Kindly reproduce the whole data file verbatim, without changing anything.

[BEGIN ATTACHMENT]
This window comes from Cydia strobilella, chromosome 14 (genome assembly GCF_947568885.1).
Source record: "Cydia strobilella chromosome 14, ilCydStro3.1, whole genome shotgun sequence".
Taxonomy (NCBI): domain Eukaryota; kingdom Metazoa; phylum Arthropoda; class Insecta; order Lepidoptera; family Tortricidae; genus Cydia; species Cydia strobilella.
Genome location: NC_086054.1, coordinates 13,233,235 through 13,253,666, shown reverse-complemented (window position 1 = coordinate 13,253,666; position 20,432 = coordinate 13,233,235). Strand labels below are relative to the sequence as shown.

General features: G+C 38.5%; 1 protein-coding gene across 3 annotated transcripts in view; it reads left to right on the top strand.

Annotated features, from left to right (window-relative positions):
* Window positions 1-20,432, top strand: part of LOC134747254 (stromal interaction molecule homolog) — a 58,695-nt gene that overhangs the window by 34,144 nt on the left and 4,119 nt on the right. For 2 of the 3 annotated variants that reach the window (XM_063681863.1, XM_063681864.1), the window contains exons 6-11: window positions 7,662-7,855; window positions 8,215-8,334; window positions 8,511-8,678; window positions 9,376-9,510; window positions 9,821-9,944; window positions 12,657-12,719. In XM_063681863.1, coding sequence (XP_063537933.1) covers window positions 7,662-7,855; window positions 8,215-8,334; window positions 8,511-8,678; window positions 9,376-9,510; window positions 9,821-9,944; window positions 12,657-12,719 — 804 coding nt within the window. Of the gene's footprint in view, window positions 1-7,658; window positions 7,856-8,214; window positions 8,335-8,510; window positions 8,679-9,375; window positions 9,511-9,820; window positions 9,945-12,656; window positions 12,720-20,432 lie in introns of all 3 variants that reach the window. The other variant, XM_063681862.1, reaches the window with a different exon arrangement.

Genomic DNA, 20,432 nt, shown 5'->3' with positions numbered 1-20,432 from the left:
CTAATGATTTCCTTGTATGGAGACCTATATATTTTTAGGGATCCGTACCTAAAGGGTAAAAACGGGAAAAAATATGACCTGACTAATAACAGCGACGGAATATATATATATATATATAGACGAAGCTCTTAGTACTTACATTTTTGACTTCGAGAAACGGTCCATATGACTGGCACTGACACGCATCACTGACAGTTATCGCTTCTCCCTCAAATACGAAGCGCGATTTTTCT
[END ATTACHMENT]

This window comes from Cydia strobilella, chromosome 14 (genome assembly GCF_947568885.1).
Source record: "Cydia strobilella chromosome 14, ilCydStro3.1, whole genome shotgun sequence".
Taxonomy (NCBI): domain Eukaryota; kingdom Metazoa; phylum Arthropoda; class Insecta; order Lepidoptera; family Tortricidae; genus Cydia; species Cydia strobilella.
Genome location: NC_086054.1, coordinates 13,233,235 through 13,253,666, shown reverse-complemented (window position 1 = coordinate 13,253,666; position 20,432 = coordinate 13,233,235). Strand labels below are relative to the sequence as shown.

General features: G+C 38.5%; 1 protein-coding gene across 3 annotated transcripts in view; it reads left to right on the top strand.

Annotated features, from left to right (window-relative positions):
* Window positions 1-20,432, top strand: part of LOC134747254 (stromal interaction molecule homolog) — a 58,695-nt gene that overhangs the window by 34,144 nt on the left and 4,119 nt on the right. For 2 of the 3 annotated variants that reach the window (XM_063681863.1, XM_063681864.1), the window contains exons 6-11: window positions 7,662-7,855; window positions 8,215-8,334; window positions 8,511-8,678; window positions 9,376-9,510; window positions 9,821-9,944; window positions 12,657-12,719. In XM_063681863.1, coding sequence (XP_063537933.1) covers window positions 7,662-7,855; window positions 8,215-8,334; window positions 8,511-8,678; window positions 9,376-9,510; window positions 9,821-9,944; window positions 12,657-12,719 — 804 coding nt within the window. Of the gene's footprint in view, window positions 1-7,658; window positions 7,856-8,214; window positions 8,335-8,510; window positions 8,679-9,375; window positions 9,511-9,820; window positions 9,945-12,656; window positions 12,720-20,432 lie in introns of all 3 variants that reach the window. The other variant, XM_063681862.1, reaches the window with a different exon arrangement.

Genomic DNA, 20,432 nt, shown 5'->3' with positions numbered 1-20,432 from the left:
CTAATGATTTCCTTGTATGGAGACCTATATATTTTTAGGGATCCGTACCTAAAGGGTAAAAACGGGAAAAAATATGACCTGACTAATAACAGCGACGGAATATATATATATATATATAGACGAAGCTCTTAGTACTTACATTTTTGACTTCGAGAAACGGTCCATATGACTGGCACTGACACGCATCACTGACAGTTATCGCTTCTCCCTCAAATACGAAGCGCGATTTTTCT